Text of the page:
Saturday, May 14, 2011

Another Year

Rating : 7/10
Release Date : November, 2010
Time : 129 minutes
Director & Writer : Mike Leigh; Music : Gary Yershon
Starring : Jim Broadbent, Ruth Sheen, Lesley Manville, Oliver Maltman, Peter Wight, David Bradley, Martin Savage, Karina Fernandez, Imelda Staunton

A beautiful film showing the different ways we humans seek unhappiness or refuse to confront our problems head on.

We meet a woman who just wants to sleep, wants sleeping tablets but is unwilling to confront the issues which are making her insomniac. In a telling moment, when asked to remember the happiest moment of her life she can think of nothing

We meet Mary, who just wants a man and to be liked, though not necessarily in that order. Bright, vacuous (her car purchase telling us all we need to know about her ‘upstairs’ control room) and vivacious, fighting hard against age, desperate to find a man to the extent that she will hit upon almost anyone. Is a secretary but hates being called that.

We meet Ken. Unfit. Drinks more than your friendly neighbourhood fish. Smokes. Bemoans the change around him. How the friendly pubs have all become bars and lounges (its so true in UK, BTW, know several which have done so). How the young are noisy and intolerant of the elders. And he would love to have a companion.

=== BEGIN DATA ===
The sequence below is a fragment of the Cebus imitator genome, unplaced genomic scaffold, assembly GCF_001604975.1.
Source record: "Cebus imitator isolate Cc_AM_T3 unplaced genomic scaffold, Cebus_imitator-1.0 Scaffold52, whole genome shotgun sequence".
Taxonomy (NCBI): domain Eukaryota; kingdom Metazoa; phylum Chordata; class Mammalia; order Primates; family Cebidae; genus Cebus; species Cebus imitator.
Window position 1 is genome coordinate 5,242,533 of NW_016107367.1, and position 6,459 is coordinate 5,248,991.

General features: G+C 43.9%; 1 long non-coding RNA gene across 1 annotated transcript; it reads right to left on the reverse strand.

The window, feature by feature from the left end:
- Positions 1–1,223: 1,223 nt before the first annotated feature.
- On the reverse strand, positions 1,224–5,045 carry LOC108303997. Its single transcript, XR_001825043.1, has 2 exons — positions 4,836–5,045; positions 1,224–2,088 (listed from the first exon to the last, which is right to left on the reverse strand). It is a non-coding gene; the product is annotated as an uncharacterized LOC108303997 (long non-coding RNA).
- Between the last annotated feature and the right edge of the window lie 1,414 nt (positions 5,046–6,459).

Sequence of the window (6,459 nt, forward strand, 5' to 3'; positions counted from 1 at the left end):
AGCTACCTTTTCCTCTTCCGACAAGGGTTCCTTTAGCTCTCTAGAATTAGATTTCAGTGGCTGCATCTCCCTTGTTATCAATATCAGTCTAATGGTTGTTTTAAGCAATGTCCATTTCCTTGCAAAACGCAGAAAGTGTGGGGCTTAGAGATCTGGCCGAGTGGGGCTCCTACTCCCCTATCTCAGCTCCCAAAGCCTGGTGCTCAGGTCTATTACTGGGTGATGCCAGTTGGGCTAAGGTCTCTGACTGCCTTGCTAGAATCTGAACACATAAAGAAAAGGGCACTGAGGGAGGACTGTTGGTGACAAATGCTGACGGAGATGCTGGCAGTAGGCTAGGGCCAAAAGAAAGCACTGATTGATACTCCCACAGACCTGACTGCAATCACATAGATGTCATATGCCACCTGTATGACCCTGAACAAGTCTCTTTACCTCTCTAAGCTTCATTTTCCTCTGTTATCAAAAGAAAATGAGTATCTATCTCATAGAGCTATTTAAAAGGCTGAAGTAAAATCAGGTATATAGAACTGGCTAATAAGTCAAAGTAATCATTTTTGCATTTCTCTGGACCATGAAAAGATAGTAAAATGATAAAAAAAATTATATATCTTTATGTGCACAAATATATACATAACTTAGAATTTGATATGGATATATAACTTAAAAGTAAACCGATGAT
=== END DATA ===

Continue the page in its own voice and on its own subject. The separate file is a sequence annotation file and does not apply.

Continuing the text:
We meet Joe. Bright. Helpful. Happy. But all the time being asked whether he’s found someone yet. And he just may have a surprise or two in store there.

And, most of all, we meet Tom and Gerri. The couple through whom we meet everyone else. The couple who are very relaxed, comfortable with each other, perfect companions, enjoying the different stages of life together. Who don’t really understand why people struggle so hard for happiness.

Its an interesting contrast provided – the happy couple vs the individuals and their issues. We see it all over the course of a year, with different seasons showcasing different chapters and introducing new characters. The contrast between Tom and his helpless elder brother was also nicely shown, underlining once again the importance of keeping pace with the times and the perils of over dependency (in this case on his wife).

It’s a slow, gentle movie. Barring a few minutes, there aren’t even any raised voices. Its all about characters, building sketches for us of different people. And I found it very interesting…

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